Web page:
Why is Wine the Most Important Booze in the World?

Wes takes you on a trip through history to explain, in 4 minutes or less, why wine has always been the most important fermented beverage on the planet.

Don't forget to read Dr. Patrick McGovern's masterworks:  "Uncorking the Past" and "Ancient Wine", or for an easier read, Tom Standage's "History of the World in 6 Glasses".

And leave me questions, messages or suggestions for subject matter for subsequent vlogs!

Can Natural Cork change 25%-40% of the wine it touches?

2-5% of wines under natural cork are returned at competition as being TCA-infected. Most judges hit a TCA infection between 3-10 parts per trillion. Most corked wine (3-5%) would have 5 ppt TCA infection.

" In a 2005 study of 2800 bottles tasted at the Wine Spectator blind-tasting facilities in Napa, California, 7% of the bottles were found to be tainted.[1]" Let's assume the TCA taint rate of those 7% were 3-4 ppt.

.5 ppt TCA can change a wine, mute its nose and change the mouth feel. Now if you read the literature, especially that funded by cork companies, they will stress that most consumers can't tell a wine is corked under 3-4 ppt.

What they don't say is that even slight TCA infections (>.5 ppt in my 20 year pro wine and judging experience) DO CHANGE a wine's aroma, bouquet, mouthfeel and finish.

So if 7% of wines are corked to where almost anyone can tell, (5ppt), we can assume a ten times higher incidence of .5 ppt taint, which could be as high as (gulp!) 70%. I believe the 25%-40% rate I mention is a very low and conservative number.

I might even go so far as to say that MOST wines under natural cork are somehow influenced negatively by TCA. But I'll wait to get some more data from ETS to go on the record on that one.

Regardless, I think we can agree that there is no reason in the world for any cautious, sane winemaker to close a bottle of wine with natural cork.

First field ripeness tests for sparkling Pinot Noir

What I sent to our producers:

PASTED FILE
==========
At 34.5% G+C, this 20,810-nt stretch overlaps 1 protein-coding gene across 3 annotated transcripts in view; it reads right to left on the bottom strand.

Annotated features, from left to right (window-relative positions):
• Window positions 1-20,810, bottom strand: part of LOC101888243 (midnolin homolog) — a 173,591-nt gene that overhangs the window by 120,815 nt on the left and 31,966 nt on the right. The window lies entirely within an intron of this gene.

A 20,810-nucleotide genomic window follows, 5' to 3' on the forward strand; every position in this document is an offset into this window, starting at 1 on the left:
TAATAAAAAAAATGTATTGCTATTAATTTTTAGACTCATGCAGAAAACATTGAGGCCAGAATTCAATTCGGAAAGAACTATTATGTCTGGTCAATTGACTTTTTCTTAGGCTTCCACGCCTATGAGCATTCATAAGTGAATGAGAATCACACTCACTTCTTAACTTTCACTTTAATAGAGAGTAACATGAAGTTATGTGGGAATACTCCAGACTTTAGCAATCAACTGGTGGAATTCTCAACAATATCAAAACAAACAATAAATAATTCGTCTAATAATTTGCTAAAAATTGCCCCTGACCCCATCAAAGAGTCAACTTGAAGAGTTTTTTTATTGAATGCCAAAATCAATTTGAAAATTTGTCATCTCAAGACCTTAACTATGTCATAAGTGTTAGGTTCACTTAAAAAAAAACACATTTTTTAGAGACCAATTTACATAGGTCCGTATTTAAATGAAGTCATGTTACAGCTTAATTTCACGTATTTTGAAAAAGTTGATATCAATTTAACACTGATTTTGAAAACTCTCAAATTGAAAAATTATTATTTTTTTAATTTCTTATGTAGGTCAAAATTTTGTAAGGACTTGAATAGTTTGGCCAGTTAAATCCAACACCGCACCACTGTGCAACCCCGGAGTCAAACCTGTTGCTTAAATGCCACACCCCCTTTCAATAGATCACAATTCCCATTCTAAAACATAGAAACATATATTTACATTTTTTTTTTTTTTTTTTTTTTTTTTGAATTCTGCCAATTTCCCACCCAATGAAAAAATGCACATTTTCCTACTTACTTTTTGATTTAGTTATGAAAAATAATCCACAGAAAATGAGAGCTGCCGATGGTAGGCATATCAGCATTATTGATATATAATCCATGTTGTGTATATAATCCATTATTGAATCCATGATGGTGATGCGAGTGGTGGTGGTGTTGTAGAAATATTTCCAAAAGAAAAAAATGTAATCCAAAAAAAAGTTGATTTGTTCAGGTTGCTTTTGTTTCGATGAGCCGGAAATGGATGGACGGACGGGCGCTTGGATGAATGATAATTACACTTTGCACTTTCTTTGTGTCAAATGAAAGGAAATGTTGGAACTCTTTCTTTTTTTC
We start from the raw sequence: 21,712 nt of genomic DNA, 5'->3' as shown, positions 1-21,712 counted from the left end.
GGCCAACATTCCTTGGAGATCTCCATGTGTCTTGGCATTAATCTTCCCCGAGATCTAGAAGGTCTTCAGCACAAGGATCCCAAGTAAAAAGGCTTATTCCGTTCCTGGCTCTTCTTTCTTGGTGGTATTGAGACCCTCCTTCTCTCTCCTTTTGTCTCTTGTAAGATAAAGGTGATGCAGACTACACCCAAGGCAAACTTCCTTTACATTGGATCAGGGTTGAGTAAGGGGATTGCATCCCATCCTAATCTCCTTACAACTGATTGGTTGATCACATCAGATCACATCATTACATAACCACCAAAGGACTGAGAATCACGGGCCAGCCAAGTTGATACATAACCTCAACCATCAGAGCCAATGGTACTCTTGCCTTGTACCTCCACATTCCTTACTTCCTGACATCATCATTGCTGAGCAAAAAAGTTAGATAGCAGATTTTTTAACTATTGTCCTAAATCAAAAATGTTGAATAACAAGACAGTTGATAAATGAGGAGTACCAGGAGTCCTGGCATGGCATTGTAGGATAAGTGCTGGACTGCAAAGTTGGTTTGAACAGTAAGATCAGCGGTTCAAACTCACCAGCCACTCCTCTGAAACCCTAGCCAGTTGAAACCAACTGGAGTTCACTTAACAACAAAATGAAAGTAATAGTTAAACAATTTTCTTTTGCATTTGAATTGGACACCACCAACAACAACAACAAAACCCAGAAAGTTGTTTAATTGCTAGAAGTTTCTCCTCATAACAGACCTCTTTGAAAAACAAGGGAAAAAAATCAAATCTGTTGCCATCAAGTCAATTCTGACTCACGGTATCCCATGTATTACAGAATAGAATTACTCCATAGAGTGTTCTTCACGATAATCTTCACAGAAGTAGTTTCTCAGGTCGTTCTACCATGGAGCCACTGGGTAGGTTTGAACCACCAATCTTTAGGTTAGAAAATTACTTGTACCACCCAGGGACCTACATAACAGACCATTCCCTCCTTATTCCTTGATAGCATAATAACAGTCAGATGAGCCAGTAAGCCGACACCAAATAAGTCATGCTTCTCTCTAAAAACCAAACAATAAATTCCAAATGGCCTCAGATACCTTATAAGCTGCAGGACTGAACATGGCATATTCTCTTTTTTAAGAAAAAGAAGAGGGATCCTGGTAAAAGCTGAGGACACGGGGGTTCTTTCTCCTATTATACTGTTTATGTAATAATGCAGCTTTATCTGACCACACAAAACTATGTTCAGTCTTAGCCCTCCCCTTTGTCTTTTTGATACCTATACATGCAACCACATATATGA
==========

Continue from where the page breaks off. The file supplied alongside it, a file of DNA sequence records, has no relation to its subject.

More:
This section is usually 1-2 brix behind the ripest sections of the Clos.  Nets are almost all up and green drop continues.

Sparkling section (NORM YOST):  (swale in front of Wes and Chanda’s house)

Fruit sample:  90% veraison, some color on crush, seeds 20% (?) browning.

Refract:  17.5 Brix  Hydro:  18.2 Brix  pH meter:  2.85 pH.

Juice aroma:  chalk, kiwi, aspirin, unripe strawberry and cherry

Mouth:  Aspirin, enough acidity to strip cheek lining from a Silver Oak drinker, green flavors dominant.  Minimal sweetness and flavor development.  Germans would say ‘nicht rund’.

Numbers are lower than I had feared.  My sense is the ripest sections: Hillside 115 traditionally, are sitting at 20 Brix and 3.0 pH.

Full tests on Pinot Noir next Monday.

Forget the fruit salad: learn to evaluate wine STRUCTURALLY!

How boring is a wine tasting note that describes a wine like a recipe for sangria?  Blood orange, bing cherry and kiwi?  Really?  Forget the fruit salad and learn to describe a wine like a pro.

Here's my notes that I read off of:

Does smelling cherries or raspberry make a wine better?  Of course not.  But breaking down the structural elements of a wine gives us a clear and distinct idea of our stylistic preferences in wine.  Go to a wine shop and say you want a wine that smells like 'bing cherries', a wine geek may look at you funny.  But if you say you want a structured and austere Chablis, they will know exactly how to hook you up!

Here's the visual aids reproduced:

Nose: Aroma (fermentative)/Bouquet (aged)
Jammy:  15%+ Napa Cab or Paso Zinfandel.
Fruity/Primary:  Cru Beaujolais (young-3 years)
Balanced:  Sta Rita Hills Pinot Noir (3 years from vintage date)
Earthy/Mineral:  5 year Chablis, Premier Cru
Austere/Mature:  20 year old Romanee Conti

Body/Midpalate/Texture:
Light/Elegant:  Sauv. Blanc
Balanced/ 'Round':  Chardonnay, Pinot Noir, Chinon
Rich/ "Chewy": Young First Growth Bordeaux, Barolo, Sierra Foothills Old Vine Zinfandel

Finish/Structure:
Flabby/Soft/Low Acid/ High pH (hydrogen ion activity) High ripeness Zinfandel, 'cougar juice' Chardonnay
Balanced/Structured (Round) (Sta. Maria Pinot Noir)
Highly structured/Tannic/Firm/Bright (Chablis)
Highly Tannic/Shrill/Acidic (Dry Alsatian Riesling)